Fig. 3. Political Prisoner (1943)
Initial thoughts:- This is a photo that I like because it tells me something. The title becomes a text anchor. It makes a statement about the man in the photo that is definite and leaves no space for interpretation. And yet the mans eyes ask questions of the viewer. He is making a direct challenge about our perception of him as a prisoner, daring us to judge, and question. He is also at ease as to why he is a political prisoner. I sense confidence and self-esteem. The lighting comes form the front and slightly to the left, and the man not having a top on creates the isolation of him from the background. What initially look like scars upon his chest, and potential signs of ill treatment, turn out to be stretch marks upon closer inspection.
The fact that he doesn’t have a top on is meant to take this mans dignity away, although this has not been engineered by Sander, and can be seen in other photos of political prisoners that he has taken. I suspect the attempt to reduce dignity is part of the Governments treatment of political prisoners. When this photo is looked at with an open mind it is clear that it has been taken in a very dignified fashion. I suspect that it cannot have been easy for even a German photographer to be take photos of political prisoners. Perhaps Sander was employed by the Government and this was meant to be a propaganda photo? Regardless of Sanders role, this is a sympathetic photo.
Reflections and Further Reading
Sander has an art at ensuring his subjects are photographed with dignity, and there does appear to be neutrality. The impression that I get is of a photographer that will endeavour to bring out the best from his subjects, and take their photos in the environment that they spend the majority of their time. When viewed as a collection they are, what I would describe as, social history photographs that aim to present facts without a bias towards status. He has made photos where a victim of persecution, political prisoner, policeman and architect appear to be studio shot, and others of a string quartet, bricklayer, painter, teacher, nun and SS Captain in the natural environment.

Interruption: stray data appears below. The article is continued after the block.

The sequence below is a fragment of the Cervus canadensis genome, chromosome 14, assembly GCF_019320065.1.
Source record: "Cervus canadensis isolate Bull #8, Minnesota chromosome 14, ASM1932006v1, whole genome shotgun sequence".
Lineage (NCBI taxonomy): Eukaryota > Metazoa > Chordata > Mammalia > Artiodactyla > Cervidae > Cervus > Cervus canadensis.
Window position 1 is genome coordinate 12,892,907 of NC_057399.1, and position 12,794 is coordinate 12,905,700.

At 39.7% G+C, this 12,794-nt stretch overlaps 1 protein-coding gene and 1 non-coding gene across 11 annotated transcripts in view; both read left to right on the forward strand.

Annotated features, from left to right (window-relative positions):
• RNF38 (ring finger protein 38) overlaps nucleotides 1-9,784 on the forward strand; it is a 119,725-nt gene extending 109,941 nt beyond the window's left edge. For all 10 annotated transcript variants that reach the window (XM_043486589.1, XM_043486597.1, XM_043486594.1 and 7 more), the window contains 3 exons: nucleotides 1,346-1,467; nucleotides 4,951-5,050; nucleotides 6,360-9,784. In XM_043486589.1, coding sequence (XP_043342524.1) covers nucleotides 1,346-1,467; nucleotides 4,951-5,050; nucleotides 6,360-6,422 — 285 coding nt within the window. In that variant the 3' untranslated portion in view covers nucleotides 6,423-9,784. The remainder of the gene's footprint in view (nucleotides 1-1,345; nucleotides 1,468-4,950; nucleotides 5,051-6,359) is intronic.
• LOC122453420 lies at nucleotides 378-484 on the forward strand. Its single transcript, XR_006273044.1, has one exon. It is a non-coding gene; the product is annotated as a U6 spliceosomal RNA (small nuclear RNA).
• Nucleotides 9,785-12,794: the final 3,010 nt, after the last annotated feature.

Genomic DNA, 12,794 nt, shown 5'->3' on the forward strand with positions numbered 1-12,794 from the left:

Sanders used a large format camera with long exposures, and this will explain why some of the people are not as sharp or as crisp as the environmental objects (Washton Long; 2013).
Pepper Stetler comments upon this In Photography the Whole Story “Face of Our Time presents a cross section of the German Nation organized according to occupational and social types…Its heterogenity is why the Nazis destroyed copies of both the book and the publisher’s printing blocks in 1936.” (Hacking, 2012:299)
His subjects are well-lit, and are often naturally framed against walls, windows, or the natural environment, and others appear to be studio portraits. In the majority of his photos the people, as subjects, stand out from the backgrounds, even when they can be quite cluttered.
In some of his photos there is an element of individuality shining through, and this is also apparent in some of the more formal photos such as Touring Player and Raoul Haussmann as Dancer.
Response to my questions in the text
Germany was under a coalition government led by Hermann Muller in 1928. (Wikimedia Foundation Inc, 2017)